Columbus, Ohio: Where Football Isn't a Sport, It's a Religion

Aaron TomContributor INovember 15, 2009

COLUMBUS, OH - NOVEMBER 14:  Kicker Devin Barclay #23 of the Ohio State Buckeyes is congratulated by his teammates after kicking the game-winning field goal in overtime against the Iowa Hawkeyes at Ohio Stadium on November 14, 2009 in Columbus, Ohio.  (Photo by Jamie Sabau/Getty Images)
Jamie Sabau/Getty Images

It's not easy living in Columbus and not being a Buckeyes fan, but I'm not.  I don't know why, but I never have been, despite having Buckeye football emblazoned in my psyche ever since the day I came into this world. 

I was born in Columbus, I've lived in or near the city all my life, but I have never been and will never be, a Buckeye.

I think part of the problem is the fact that I am also not a religious person, despite being raised as one, and the two go hand-in-hand rather uncomfortably:  Just as religion is passed through generations, forced upon impressionable youngsters far too early before they can decide the truth for themselves, so too is Buckeye football. 

And just as the religious gather together into their weekly place of worship, so too do Buckeye fans pour into any available crevice with other Buckeye fans, whether it be a bar, a crowded room, or the stadium.

And just as religion often teaches us to tolerate, almost encourage, the hatred of a specific race, or kind of people, so too does OSU football require anyone to snicker or sneer at anyone with a Michigan license plate, or car decal, or T-shirt. 

On game days, stores and streets are littered with red shirts, all of which feature the famous, octagonal "O" that is the school's logo, and many of which feature words that either throwback to the team's glory days, such as "National Champions, 2002", or that vaguely avoid an epic bowl loss by reverting back to the mindset before said loss, such as "Big Ten Champions, 2007." 

After a championship, which come around about once a decade, if that, sports shops and department stores that once carried a wide variety of sports paraphernalia from all local teams, become nothing more than a disgusting Sea of Red, in the hopes of cashing in on the unwritten rule that everybody in this damn city has to own at least one Buckeye shirt.  Only this is one that not even Moses could part.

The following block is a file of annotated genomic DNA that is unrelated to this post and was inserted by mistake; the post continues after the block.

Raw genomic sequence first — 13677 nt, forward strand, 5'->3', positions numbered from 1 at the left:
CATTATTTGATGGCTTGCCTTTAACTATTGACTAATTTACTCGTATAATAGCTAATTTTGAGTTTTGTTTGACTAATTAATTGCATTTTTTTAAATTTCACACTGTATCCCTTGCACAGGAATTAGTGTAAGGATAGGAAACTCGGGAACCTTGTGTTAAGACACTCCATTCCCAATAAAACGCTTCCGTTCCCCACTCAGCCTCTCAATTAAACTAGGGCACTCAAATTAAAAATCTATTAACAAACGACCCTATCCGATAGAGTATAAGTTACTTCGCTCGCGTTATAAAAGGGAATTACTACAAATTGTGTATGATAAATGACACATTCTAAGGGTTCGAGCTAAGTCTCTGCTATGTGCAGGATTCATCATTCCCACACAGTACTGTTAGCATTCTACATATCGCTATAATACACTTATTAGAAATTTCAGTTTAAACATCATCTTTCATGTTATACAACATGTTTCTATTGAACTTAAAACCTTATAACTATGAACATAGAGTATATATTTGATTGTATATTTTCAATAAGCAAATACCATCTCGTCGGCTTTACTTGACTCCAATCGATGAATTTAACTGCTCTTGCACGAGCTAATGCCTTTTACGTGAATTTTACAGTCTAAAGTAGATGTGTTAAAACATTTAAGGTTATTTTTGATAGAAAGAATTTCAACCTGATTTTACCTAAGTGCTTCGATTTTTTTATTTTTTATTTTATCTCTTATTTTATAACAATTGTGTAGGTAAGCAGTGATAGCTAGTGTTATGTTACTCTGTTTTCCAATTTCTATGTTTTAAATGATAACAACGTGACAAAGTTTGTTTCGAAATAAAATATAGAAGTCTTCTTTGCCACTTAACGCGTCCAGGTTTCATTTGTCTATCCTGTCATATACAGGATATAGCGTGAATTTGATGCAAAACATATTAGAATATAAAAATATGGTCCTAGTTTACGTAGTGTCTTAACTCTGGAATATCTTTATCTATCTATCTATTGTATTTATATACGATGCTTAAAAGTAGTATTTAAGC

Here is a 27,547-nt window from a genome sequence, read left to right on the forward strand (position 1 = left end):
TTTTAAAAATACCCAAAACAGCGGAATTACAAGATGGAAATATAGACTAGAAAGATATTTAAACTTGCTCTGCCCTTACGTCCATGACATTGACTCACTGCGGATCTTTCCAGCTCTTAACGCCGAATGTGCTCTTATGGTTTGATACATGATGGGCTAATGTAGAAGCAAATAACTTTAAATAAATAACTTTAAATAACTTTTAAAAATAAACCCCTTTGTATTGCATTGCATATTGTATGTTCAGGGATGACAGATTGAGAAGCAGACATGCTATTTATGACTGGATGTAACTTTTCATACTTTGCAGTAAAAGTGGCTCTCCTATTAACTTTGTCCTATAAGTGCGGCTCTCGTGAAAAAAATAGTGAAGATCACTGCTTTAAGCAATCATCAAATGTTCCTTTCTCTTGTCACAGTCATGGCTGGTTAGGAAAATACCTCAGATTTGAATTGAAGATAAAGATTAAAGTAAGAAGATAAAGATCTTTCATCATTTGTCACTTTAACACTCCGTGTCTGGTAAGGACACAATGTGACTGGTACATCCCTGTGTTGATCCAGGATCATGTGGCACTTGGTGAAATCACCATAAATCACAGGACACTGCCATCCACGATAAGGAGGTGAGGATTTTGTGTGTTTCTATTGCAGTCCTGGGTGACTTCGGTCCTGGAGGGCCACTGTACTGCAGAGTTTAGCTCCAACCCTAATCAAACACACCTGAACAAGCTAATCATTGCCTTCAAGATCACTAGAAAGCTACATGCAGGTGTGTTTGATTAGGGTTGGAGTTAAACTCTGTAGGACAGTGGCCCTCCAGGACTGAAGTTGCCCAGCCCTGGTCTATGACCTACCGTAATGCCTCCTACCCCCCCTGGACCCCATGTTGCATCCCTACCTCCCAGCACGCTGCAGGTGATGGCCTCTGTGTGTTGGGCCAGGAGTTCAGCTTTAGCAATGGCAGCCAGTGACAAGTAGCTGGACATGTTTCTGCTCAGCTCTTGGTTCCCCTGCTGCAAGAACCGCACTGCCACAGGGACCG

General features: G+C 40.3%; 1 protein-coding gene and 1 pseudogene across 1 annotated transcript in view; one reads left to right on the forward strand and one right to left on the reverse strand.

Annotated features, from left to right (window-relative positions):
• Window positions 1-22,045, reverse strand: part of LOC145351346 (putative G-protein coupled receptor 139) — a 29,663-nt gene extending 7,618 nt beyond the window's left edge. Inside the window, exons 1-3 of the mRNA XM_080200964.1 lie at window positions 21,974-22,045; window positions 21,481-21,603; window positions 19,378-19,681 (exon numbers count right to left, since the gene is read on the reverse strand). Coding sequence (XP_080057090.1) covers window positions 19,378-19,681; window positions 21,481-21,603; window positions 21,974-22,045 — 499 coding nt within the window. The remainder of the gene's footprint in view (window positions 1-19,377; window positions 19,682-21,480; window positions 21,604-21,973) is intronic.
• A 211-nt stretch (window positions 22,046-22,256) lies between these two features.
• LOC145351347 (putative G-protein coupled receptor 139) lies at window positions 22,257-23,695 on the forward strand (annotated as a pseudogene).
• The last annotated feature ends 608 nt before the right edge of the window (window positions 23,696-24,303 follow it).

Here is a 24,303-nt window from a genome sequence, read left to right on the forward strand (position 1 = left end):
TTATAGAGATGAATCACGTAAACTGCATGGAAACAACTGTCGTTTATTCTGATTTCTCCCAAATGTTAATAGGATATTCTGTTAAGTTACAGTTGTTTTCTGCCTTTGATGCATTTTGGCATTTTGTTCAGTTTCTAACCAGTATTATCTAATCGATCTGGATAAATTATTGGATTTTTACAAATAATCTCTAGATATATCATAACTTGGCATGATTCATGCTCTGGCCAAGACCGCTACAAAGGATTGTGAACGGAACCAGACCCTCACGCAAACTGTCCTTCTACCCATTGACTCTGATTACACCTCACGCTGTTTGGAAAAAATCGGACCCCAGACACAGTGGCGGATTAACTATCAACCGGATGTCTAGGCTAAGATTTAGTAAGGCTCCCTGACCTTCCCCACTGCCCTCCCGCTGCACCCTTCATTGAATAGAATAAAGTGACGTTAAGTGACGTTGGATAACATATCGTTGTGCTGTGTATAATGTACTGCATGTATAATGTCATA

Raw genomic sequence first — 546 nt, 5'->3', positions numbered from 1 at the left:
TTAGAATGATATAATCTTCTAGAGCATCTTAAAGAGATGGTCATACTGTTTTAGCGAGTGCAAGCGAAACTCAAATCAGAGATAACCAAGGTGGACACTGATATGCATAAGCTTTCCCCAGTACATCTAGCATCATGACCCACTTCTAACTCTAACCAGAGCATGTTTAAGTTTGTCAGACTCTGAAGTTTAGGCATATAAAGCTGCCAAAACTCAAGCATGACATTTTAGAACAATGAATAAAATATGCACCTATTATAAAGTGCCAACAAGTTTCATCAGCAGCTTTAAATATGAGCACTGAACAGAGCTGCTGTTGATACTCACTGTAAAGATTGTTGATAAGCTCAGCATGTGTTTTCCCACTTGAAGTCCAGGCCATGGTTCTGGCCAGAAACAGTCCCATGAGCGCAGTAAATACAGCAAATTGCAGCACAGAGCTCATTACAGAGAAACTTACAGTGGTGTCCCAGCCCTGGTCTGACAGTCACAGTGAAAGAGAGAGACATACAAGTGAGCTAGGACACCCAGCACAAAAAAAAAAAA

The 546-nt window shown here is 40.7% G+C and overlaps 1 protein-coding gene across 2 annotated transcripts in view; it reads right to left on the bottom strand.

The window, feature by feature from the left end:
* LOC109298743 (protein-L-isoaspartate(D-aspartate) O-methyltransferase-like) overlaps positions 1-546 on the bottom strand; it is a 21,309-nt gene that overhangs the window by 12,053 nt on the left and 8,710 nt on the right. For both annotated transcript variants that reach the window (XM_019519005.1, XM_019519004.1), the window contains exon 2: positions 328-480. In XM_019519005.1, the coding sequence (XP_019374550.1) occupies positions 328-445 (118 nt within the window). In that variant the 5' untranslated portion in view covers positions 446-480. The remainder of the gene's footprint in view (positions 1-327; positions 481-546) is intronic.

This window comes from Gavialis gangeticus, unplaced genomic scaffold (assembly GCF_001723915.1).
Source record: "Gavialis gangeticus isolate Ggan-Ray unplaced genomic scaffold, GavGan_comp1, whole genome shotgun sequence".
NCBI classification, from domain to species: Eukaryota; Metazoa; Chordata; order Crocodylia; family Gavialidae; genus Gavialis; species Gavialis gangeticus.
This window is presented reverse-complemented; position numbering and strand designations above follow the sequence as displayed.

There are no other options:  Ohio belongs to the Buckeyes, and the Buckeyes belong to Ohio.  You can have other teams, as long as the Buckeyes are one of them. 

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It's almost looked upon as a crime to denounce the Buckeyes:  If someone asks you whether or not you're a fan, and you're not, it's much easier to smile, nod, and keep walking, lest you have an hour for the ensuing interrogation and persecution.

Somewhere along the lines, Buckeye football has stopped being merely a game; it has become a way of life. 

It's almost as if people have forgotten what they're cheering for; the act of sitting down every Saturday and watching the team has become ingrained in the community, just become part of the routine. 

Wives sit down with husbands, who throw their remotes through the TV and curse the officiating, or the quarterback, when they lose. 

Oh, and here's the kicker:  They're really not as good as everyone here make them out to be.  But don't tell any of the fans that, unless you want to be attacked by a lynch mob. 

They won't listen to reason, they will just believe what they want to believe.  Tell them a great team wouldn't consistently lose to teams like USC, and they'll come back with some comment about how the officials blew a dozen calls. 

Tell them a great team wouldn't have lost to Purdue, and they'll single out a specific player, or person, that blew the game for them.  The team has never lost; they are always defeated by one player who has an off game.

They will defend the team with "facts" that do not exist, or that cannot be proven true ("The ref was against us the entire game") then get angry that you don't see it their way. 

They may even try to get you to "convert" to Buckeye-ism, by belittling your favorite school and telling you just how much better the Buckeyes are, basing it pretty much entirely on the number of Big Ten championships they won, oblivious to the fact the Big Ten is one of the weakest conferences in football. 

They'll throw meaningless stats in your face that they've memorized by hanging out with "the guys" for the last 20 straight football Saturdays, the way a religious fanatic tosses around Biblical quotes.

I may be in the minority here, but I'll risk my life to let this be known: I don't believe in Buckeye football.


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